The instruction to the district court indicates that the Fourth Circuit was unaware that the early distribution penalty tax is not withheld from 401(k) plan distributions, which eliminates the possibility that the plan document would require such withholding. The court also was not aware of the IRS’s view—and it’s the IRS’s view that matters—expressed in PLR 200426027, that “any distributions that result from the collection of . . . restitution payments are not subject to the additional [early distribution penalty] tax” and that the IRS “will not assess the IRC Section 72(t) additional tax in cases where the government action triggers an early distribution from a qualified plan,” citing the IRS’s acquiescence to the U.S. Tax Court decision to that effect in Murillo v. Commissioner.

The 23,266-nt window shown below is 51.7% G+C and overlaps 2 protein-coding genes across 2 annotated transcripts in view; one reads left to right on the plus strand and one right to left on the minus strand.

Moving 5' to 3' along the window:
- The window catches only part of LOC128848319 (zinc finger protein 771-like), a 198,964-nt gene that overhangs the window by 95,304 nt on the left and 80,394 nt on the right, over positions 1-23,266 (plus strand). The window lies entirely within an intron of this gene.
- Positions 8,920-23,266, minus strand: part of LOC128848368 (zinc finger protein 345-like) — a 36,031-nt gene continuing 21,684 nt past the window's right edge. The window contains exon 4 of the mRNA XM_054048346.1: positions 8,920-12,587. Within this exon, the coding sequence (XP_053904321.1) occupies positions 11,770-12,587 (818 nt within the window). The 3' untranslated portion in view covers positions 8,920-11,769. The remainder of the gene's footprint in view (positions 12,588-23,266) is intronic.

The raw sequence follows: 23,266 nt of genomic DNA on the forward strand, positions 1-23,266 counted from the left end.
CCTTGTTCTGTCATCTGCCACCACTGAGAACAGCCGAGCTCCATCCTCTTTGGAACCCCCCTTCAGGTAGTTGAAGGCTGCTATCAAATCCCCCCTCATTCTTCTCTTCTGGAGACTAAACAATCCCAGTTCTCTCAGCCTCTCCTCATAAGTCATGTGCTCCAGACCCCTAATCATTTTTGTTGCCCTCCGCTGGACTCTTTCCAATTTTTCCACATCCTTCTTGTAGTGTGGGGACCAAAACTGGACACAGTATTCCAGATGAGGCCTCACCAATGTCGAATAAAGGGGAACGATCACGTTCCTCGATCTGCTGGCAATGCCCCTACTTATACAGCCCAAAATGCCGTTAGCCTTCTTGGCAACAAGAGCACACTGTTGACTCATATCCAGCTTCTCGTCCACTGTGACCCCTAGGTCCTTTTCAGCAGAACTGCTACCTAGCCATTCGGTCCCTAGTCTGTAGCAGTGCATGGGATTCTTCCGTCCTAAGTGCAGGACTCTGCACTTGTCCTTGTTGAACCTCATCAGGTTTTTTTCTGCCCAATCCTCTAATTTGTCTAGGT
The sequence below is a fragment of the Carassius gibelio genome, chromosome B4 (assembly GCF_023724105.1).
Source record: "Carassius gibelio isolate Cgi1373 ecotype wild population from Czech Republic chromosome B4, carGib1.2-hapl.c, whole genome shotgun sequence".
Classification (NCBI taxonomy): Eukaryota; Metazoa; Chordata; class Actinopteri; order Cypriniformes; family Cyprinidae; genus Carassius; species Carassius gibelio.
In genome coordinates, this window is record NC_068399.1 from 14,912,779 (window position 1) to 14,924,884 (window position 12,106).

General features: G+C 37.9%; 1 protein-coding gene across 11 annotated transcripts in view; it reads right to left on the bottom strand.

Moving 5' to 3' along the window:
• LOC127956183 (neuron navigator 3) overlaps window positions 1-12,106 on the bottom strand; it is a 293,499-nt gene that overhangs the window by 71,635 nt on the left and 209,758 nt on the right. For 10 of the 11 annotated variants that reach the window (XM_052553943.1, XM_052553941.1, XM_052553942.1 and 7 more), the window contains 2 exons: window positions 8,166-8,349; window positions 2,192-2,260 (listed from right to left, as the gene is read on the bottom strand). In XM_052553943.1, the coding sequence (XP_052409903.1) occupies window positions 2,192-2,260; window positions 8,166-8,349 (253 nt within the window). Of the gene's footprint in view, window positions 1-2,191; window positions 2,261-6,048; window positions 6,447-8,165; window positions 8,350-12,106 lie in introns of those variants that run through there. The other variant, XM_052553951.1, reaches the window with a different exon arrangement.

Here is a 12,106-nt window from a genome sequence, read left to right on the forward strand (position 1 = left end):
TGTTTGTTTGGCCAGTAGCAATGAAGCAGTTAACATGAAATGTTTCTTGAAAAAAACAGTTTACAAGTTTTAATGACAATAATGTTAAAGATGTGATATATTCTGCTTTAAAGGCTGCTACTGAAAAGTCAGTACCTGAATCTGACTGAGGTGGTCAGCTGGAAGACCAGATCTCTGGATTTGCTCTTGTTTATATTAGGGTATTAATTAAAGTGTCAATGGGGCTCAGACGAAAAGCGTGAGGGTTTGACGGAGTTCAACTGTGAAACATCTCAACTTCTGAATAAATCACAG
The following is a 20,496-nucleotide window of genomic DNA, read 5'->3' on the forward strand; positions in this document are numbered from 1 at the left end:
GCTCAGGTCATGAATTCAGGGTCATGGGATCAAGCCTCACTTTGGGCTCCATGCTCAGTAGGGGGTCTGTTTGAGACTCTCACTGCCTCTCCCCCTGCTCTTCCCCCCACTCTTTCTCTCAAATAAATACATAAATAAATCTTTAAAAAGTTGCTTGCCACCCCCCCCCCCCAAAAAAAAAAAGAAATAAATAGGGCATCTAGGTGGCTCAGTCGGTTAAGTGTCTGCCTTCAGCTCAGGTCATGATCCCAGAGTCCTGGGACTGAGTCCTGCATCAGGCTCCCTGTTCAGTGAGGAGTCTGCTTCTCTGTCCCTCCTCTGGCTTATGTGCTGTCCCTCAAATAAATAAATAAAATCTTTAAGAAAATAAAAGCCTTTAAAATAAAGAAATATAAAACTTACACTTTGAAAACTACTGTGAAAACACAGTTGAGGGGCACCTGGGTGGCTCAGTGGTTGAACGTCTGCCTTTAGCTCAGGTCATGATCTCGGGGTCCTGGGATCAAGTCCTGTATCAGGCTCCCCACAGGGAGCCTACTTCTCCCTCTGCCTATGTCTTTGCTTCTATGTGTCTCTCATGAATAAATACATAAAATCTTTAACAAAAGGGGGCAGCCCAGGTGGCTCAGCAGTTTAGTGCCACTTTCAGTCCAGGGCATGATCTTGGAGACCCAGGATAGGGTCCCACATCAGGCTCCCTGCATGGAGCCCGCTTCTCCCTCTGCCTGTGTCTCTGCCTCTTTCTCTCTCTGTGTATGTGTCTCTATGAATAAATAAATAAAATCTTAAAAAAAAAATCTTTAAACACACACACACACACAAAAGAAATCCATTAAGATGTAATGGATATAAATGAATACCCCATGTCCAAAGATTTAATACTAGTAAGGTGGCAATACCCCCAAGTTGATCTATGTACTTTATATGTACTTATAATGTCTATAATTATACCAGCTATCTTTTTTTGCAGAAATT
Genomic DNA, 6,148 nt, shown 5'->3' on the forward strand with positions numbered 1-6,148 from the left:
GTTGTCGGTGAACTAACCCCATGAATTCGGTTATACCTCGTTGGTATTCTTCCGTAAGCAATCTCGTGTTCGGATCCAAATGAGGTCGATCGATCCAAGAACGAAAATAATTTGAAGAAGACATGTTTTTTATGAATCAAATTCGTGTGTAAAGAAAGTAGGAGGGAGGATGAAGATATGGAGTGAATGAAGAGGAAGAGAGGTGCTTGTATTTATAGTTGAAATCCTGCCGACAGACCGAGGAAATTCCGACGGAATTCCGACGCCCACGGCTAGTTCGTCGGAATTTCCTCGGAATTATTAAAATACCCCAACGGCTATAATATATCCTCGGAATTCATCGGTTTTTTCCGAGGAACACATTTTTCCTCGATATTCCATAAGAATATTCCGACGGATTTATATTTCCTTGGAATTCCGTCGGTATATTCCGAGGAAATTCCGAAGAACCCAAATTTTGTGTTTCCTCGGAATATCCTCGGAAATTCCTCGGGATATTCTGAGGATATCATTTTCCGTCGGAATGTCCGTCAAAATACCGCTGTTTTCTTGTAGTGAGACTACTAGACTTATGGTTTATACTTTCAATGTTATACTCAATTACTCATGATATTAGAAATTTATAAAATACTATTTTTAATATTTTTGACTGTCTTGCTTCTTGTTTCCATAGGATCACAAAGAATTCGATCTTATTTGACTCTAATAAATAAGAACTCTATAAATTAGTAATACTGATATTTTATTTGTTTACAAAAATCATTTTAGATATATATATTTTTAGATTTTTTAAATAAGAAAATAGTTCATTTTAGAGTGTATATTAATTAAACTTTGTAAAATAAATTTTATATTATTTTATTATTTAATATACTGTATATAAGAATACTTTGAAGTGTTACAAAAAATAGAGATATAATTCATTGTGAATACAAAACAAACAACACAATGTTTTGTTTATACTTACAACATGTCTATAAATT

Although it omitted any discussion of the exclusive benefit rule, the Fourth Circuit’s holding that a person’s 401(k) plan account is not protected from an MVRA garnishment order follows an established body of case law. Its muddled analysis of the tax obligations triggered by the garnishment, however, ignores the IRS’s pronouncements regarding those obligations and is likely to produce confusion.
This column does not necessarily reflect the opinion of The Bureau of National Affairs, Inc. or its owners.
Dan Morgan is a partner in the Washington, D.C., office of Blank Rome LLP.